By Oumie Bojang
Buah Saidy, Governor Central Bank of The Gambia, has said the total remittance inflow to The Gambia in 2023 stood at USD 737.12 million, accounting for 32.11% of their normal GDP, representing an increase of 3.46% over the same period in 2022.
Mr Saidy made this disclosure at the 7th Stake of the Nation Forum held at Sir Dawda Kairaba Jawara Conference Centre, under the theme “innovation and impact for inclusive development”.
The expansion he said is partly due to improved monitoring methodology and the increased use of formal channels by the diaspora and the use of technology in sending remittance. “The emergence of fintech companies is believed to have lowered the cost of sending and remittances, a key source of foreign exchange for The Gambia with considerable impact on balance of payments, and therefore the inflow of funds is a vital source of foreign exchange for businessmen and importers, by easing the international flow of goods and services into The Gambia,” the governor said.
He revealed also that the technical cooperation between the Central Bank of The Gambia and GK partners through the MSDG projects dated back to 2017, resulting in demonstrable improvement in remittance data and policy monitoring, analysis and innovation. “This has been recognised internationally and The Gambia now serves as an example and case study of good practice regarding remittance data analyses. To build on this success, the Central Bank in March 2024, in partnership with GK Partners will publish and launch the inaugural edition of a new resource, The Gambia Remittance and Diaspora Finance Factbook,” he said.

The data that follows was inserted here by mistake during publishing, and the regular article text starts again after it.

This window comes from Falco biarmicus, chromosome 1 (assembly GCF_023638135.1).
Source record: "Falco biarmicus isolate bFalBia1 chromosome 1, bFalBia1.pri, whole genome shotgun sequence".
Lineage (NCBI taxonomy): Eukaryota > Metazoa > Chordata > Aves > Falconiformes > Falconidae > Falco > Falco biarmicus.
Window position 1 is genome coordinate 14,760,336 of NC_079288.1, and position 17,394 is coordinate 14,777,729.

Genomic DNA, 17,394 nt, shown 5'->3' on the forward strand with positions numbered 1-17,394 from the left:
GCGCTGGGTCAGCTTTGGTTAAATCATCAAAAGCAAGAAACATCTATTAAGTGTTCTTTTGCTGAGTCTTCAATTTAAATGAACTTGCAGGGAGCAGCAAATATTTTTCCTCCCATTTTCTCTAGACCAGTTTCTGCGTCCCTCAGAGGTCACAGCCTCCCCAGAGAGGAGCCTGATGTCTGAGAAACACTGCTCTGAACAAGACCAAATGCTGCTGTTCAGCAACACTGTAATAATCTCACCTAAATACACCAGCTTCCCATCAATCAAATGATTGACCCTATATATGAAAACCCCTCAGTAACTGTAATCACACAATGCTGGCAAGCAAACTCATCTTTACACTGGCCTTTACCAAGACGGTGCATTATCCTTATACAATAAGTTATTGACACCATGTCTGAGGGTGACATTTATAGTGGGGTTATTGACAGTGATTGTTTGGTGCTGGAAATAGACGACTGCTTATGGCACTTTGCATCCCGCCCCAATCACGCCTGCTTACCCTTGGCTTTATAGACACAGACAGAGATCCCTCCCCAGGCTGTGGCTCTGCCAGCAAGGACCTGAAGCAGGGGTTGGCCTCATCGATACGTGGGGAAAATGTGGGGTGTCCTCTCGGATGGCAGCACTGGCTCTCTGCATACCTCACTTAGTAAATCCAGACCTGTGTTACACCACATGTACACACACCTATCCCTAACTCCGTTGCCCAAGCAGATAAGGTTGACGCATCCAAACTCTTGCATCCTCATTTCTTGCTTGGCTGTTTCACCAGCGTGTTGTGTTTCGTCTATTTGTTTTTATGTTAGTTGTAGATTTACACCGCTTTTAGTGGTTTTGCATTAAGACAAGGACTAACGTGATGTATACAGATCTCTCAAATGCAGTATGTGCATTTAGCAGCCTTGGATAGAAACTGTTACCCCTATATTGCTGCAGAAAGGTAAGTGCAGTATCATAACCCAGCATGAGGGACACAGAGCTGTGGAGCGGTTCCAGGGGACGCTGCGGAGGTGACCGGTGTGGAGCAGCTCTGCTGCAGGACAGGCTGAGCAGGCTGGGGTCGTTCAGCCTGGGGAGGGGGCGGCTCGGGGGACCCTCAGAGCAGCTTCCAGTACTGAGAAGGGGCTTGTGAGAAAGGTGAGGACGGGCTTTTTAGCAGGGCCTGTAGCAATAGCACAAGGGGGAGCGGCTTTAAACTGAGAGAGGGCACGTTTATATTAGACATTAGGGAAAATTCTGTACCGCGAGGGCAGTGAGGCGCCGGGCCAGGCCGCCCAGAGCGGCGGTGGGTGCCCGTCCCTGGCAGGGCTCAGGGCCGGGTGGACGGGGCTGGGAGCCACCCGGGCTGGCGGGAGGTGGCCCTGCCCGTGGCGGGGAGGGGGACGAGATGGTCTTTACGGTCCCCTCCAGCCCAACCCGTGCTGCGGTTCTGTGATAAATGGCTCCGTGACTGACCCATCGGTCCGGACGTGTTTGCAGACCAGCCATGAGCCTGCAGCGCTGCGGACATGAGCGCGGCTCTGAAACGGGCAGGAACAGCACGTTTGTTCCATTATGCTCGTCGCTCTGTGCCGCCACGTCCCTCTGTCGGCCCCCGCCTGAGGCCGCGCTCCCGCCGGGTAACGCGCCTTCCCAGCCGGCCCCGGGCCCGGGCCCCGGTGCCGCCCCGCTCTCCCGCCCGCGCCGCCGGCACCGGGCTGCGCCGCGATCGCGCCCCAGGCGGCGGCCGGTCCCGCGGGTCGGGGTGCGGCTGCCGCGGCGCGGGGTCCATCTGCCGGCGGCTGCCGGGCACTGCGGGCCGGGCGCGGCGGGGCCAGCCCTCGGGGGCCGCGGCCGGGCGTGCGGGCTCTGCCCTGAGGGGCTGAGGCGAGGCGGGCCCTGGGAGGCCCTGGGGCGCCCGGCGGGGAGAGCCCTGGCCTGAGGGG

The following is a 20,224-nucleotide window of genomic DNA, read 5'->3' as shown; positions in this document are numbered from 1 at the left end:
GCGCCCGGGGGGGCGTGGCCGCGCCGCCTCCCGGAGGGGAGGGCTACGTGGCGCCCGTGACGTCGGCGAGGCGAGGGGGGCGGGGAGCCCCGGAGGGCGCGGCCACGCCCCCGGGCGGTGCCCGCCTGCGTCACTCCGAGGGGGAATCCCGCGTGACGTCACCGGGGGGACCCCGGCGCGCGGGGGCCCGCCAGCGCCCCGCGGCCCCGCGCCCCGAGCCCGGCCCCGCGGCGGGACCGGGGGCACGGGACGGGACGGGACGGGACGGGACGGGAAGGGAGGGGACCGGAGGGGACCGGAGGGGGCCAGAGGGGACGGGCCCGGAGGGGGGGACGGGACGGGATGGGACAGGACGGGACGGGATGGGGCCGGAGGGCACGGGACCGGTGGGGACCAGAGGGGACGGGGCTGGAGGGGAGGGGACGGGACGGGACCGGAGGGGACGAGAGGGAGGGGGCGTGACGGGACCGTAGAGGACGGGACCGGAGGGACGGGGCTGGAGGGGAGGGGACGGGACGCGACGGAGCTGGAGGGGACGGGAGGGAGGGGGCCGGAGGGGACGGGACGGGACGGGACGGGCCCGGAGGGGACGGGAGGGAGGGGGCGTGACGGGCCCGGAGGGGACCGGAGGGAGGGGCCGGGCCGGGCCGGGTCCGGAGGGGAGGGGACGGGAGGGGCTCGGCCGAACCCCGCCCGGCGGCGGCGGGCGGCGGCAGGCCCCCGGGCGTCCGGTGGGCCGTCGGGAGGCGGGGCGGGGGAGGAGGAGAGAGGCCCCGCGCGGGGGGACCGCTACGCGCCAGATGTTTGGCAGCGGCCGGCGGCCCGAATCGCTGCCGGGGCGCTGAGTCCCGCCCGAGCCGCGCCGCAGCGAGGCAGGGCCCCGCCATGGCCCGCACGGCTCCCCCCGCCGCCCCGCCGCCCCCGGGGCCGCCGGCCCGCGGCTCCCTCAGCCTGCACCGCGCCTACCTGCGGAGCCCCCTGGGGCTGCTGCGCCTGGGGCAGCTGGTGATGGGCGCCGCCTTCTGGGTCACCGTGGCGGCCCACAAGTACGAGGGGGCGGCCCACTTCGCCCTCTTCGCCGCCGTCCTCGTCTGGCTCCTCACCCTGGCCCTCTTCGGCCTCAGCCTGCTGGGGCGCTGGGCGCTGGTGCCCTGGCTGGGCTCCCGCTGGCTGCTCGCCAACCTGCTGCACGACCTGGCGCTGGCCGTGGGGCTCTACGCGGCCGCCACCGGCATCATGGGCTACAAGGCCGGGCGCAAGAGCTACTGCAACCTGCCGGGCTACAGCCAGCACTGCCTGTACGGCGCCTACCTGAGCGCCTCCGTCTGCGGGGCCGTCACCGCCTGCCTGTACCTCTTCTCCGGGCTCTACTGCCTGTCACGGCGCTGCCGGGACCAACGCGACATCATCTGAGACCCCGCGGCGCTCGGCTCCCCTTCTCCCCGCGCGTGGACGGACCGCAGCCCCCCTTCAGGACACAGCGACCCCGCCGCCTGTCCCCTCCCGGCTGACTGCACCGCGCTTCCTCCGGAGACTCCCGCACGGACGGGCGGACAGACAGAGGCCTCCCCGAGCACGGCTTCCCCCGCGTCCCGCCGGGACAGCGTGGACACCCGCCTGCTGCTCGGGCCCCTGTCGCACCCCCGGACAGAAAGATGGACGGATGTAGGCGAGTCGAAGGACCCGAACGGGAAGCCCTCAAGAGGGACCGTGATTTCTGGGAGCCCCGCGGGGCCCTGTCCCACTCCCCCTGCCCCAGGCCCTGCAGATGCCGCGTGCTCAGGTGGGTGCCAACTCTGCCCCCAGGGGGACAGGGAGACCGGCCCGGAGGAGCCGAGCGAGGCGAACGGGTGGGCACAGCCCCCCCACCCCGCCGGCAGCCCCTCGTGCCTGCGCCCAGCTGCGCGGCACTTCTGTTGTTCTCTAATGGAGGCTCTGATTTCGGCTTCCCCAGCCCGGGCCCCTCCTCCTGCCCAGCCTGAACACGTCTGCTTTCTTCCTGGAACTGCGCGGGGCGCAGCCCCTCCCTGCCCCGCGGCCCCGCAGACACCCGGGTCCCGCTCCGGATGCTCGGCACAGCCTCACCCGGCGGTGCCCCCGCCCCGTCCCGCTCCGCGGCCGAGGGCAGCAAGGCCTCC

Professor Gibril Faal, director of GK Partners and MSDG Project, said as the theme of this year’s celebration is innovation and impact, his discussion centered on how they made the innovation. “As human continuity and familiarity is important, within the past seven years the idea of trying a little until you got the job done has stood them in good stead. Some of the ideas that have now become normal, ‘the orthodox’ diaspora of development, thirty years ago when makers like them were troubling the World Bank, International Organisations about how things should be done differently, it was not only understood, let alone accepted. Now they are in the domain of a global compact of migration, here in Gambia with the new dawn of democracy there are also things around diaspora and development that were not understood or accepted, but with commitment and partnership from the government they have been able to try certain things like the diaspora development fund.’
Ebrima Sawaneh, vice president African Finance Corporation, said today more than ever innovation makes it possible for them to participate in inclusive national development, but the following tips will grant impactful national development. “First structured investment, many of them are sending remittances to help their families but they should consider structured investment. Set up a company or business that will nurture and help build up others. Second is through knowledge and skills transfer, many of them have acquired skills and knowledge from a global perspective; these skills can immensely contribute to the development of their local talent, and businesses through mentoring, training and other support with national institutions.”